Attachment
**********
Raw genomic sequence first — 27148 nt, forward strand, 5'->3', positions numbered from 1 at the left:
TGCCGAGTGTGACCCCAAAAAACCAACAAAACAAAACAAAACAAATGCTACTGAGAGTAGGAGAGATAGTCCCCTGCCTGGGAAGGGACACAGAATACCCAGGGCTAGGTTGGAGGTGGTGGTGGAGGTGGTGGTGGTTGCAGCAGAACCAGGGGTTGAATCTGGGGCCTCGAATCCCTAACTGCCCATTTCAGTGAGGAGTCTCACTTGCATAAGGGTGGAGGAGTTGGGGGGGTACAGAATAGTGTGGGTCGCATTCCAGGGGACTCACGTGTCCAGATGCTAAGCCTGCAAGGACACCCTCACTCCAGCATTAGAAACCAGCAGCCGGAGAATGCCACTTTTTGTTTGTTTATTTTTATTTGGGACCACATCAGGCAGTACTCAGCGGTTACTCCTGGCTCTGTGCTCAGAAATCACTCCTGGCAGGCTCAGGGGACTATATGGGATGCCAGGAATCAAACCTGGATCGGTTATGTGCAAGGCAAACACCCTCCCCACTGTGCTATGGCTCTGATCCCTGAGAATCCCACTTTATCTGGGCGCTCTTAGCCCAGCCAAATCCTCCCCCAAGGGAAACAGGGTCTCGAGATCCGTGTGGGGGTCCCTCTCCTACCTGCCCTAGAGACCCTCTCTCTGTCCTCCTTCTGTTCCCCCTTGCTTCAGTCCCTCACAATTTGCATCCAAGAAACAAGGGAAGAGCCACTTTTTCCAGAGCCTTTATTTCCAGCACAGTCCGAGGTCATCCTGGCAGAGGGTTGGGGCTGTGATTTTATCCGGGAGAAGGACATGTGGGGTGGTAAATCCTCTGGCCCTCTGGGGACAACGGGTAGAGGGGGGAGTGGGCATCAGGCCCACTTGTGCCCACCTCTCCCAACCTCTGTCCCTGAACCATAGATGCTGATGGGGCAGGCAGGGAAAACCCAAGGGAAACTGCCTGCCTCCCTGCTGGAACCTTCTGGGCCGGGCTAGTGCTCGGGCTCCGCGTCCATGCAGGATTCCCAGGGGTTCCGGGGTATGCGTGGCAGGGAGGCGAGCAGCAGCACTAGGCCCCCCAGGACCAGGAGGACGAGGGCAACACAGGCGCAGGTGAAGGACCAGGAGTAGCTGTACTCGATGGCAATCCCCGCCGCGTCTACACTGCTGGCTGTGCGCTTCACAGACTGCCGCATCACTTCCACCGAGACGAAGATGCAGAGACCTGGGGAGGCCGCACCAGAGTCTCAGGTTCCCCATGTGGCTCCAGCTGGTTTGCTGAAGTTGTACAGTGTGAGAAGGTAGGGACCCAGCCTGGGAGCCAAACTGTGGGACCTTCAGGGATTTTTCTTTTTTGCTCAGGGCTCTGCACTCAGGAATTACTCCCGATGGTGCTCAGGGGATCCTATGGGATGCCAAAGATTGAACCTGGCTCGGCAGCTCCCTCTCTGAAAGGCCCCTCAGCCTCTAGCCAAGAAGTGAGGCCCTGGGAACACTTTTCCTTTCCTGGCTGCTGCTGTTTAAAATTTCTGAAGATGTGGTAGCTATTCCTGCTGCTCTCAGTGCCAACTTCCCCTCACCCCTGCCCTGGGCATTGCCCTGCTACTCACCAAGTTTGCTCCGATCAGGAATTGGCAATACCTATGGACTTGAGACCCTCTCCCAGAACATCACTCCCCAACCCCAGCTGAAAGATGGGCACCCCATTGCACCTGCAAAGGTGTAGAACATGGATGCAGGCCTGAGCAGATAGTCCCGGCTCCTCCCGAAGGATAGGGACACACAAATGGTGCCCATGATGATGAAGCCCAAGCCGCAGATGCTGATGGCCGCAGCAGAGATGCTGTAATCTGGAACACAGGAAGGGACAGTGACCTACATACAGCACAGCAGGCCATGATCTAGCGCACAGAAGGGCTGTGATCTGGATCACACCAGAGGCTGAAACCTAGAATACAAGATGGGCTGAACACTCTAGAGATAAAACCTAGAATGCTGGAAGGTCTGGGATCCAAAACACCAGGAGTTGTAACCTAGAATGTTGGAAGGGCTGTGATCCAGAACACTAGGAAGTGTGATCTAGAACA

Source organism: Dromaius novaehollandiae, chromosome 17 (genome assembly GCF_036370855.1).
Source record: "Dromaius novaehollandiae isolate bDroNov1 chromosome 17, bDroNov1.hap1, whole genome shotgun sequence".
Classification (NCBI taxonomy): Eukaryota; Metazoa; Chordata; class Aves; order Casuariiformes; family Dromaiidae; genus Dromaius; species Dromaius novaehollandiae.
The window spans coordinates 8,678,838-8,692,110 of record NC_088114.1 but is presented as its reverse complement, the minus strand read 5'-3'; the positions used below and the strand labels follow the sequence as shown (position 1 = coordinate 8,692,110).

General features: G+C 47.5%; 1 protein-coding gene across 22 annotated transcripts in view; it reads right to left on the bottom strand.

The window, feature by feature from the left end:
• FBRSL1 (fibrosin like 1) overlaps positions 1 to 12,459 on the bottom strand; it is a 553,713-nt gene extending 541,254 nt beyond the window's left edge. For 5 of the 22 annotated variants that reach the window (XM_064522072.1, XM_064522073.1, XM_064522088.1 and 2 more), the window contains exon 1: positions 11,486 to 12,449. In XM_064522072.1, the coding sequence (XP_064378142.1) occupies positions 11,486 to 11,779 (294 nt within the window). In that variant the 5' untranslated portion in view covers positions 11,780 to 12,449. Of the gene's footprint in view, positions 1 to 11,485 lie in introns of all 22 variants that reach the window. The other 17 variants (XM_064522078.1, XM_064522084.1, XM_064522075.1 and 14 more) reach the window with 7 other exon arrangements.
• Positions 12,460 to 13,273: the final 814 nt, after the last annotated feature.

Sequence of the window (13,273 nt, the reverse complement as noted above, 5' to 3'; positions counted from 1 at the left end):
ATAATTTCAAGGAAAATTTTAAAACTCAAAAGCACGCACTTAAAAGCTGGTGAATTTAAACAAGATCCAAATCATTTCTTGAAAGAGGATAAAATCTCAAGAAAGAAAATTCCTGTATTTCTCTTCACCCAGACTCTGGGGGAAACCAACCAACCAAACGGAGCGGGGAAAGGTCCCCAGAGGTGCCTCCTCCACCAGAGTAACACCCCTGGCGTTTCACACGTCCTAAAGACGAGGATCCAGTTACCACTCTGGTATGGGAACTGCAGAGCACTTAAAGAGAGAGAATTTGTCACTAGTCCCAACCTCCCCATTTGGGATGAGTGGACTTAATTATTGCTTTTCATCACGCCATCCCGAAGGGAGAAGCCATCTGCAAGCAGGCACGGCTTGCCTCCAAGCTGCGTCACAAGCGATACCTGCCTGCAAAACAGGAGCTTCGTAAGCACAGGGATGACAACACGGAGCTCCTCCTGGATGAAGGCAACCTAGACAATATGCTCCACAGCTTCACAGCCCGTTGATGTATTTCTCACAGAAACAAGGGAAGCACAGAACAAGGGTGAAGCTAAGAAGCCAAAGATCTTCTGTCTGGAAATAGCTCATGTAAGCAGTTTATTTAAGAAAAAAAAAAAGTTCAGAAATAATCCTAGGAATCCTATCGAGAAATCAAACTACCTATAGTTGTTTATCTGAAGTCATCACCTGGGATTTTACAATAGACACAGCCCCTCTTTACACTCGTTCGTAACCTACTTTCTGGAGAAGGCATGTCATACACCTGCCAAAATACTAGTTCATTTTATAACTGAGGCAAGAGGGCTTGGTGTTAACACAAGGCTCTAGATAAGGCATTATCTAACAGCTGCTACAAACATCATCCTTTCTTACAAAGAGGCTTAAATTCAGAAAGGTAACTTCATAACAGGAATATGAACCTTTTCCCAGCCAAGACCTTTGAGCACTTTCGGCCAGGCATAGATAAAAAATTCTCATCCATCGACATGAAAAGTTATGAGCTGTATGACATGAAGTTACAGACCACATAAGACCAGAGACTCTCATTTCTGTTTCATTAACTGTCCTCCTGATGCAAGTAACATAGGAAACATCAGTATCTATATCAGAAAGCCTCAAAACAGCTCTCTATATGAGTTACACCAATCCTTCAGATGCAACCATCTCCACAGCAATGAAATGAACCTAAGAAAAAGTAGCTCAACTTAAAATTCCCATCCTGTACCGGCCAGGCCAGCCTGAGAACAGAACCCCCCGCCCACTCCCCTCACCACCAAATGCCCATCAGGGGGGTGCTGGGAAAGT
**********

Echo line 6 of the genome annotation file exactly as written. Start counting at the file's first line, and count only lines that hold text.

The window spans coordinates 8,678,838-8,692,110 of record NC_088114.1 but is presented as its reverse complement, the minus strand read 5'-3'; the positions used below and the strand labels follow the sequence as shown (position 1 = coordinate 8,692,110).